18 The term “governed by international law” is part of the definition of a treaty in Article 2, paragraph 1, point a) of the VCLT. This is to exclude from the definition of agreements which, although with the participation of a state or state, are governed by a law other than international law. 128 Many points of contract law are still clarified by international courts and arbitration tribunals, in particular the ICJ, as well as by the supervisory bodies established on the basis of multilateral agreements on human rights in areas such as treaty reservations, the interpretive rule of the treaty, the termination and nullity of contracts and the relationship between the rules of contract law and state responsibility. Some treaties are living instruments and, therefore, their application by the courts and state practices contributes to their development and a better understanding of how they work. In addition, the contribution of international organisations to treaty development and that of the European Union, in particular the unique way in which it has created a certain system of treaties (European Community, mixed agreements), should be taken into account. The EU applies treaty and VCLT law and therefore participates in their interpretation and development. 14 The general rule of contract law, whether bilateral, contractual or bilateral contracts or multilateral normative treaties, is that they are legally binding on their parties. However, they are only imposed on their parties. There are limited exceptions to this general principle (see paragraphs 97-101 below). In addition, treaties constituting an international organization can be considered a particular normative instrument vis-à-vis third countries, since the organization may have an objective international legal personality (erga omnes obligations), as indicated in 1949 by the ICJ in the repair of injectors suffered in the Service of the United Nations (Advisory Opinion) (1949) ICJ Rep 174. Does this mean that the rule of international law is just a meaningless political slogan? Or is international law perhaps far too specific and, therefore, any attempt to understand it through the prism of the rule of law will be the victim of unacceptable distortions? These questions are difficult because they address the real problem of extending the applicability of a certain normative ideal beyond its native domain. The following section addresses these issues by reconstructing the very essence of the rule of law, which is common to its national and international manifestations. 110 The VCLT examines the treaty conflict in several provisions.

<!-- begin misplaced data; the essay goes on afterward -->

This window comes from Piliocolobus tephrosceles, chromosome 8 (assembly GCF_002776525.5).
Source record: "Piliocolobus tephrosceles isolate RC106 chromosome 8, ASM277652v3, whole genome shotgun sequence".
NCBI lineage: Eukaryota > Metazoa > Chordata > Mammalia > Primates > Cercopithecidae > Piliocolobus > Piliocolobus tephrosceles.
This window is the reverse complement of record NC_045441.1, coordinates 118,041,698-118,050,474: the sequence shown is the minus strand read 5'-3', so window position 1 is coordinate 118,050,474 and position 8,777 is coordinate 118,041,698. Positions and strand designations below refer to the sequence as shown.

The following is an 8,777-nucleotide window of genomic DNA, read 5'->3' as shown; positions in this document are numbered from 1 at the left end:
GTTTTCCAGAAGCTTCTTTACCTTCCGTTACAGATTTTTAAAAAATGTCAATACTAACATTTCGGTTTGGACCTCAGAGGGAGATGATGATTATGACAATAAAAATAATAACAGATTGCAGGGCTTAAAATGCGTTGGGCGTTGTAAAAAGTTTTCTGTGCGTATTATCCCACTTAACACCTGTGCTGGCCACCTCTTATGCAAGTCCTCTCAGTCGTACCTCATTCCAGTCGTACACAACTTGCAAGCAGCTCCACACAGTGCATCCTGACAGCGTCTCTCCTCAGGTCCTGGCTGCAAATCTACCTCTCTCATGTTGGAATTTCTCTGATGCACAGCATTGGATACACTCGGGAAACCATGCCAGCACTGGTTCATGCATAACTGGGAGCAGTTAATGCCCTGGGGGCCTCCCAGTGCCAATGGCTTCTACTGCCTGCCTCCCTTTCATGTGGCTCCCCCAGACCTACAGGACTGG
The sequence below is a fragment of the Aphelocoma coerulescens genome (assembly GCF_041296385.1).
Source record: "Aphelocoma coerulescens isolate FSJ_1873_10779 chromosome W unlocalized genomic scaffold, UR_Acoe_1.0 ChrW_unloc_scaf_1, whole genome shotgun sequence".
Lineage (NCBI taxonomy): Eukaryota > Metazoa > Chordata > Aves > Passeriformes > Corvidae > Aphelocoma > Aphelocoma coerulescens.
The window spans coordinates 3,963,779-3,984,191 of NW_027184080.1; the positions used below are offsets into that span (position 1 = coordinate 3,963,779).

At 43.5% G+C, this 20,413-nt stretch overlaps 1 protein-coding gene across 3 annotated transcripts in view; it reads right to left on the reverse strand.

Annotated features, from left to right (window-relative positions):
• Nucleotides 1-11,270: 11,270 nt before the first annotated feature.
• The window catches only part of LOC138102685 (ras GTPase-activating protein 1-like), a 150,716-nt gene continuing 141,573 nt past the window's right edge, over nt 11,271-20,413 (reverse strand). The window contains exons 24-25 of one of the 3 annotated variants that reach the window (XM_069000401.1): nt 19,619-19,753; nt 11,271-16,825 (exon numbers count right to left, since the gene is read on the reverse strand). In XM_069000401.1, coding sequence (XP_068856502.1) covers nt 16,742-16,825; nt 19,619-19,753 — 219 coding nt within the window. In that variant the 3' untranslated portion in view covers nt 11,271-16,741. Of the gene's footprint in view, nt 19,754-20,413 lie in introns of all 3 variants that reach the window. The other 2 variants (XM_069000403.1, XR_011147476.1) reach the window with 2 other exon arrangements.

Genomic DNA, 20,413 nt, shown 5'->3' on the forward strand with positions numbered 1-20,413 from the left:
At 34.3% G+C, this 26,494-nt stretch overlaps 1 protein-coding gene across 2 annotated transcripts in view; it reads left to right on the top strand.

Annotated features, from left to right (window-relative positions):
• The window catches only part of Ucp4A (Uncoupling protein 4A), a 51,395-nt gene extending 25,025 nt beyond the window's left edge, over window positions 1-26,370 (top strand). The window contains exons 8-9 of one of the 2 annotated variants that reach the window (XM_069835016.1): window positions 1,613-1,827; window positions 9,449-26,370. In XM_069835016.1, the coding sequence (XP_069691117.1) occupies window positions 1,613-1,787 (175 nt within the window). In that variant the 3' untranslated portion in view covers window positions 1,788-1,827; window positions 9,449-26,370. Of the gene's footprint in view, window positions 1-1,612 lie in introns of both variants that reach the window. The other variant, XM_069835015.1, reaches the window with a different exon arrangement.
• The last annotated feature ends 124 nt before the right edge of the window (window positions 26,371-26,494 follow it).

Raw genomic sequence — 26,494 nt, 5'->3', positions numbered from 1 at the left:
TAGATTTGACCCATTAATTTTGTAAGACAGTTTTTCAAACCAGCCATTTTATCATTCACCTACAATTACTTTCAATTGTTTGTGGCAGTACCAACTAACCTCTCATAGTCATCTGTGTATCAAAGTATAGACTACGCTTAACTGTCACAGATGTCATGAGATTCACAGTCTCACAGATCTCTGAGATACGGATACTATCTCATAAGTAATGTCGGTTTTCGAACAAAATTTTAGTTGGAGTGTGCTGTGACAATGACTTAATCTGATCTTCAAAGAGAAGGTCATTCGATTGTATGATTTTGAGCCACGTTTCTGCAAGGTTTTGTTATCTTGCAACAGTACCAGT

The provisions of Article 30 VCLT relating to the application of successive contracts deal only with the conflict of successive contracts for the same purpose.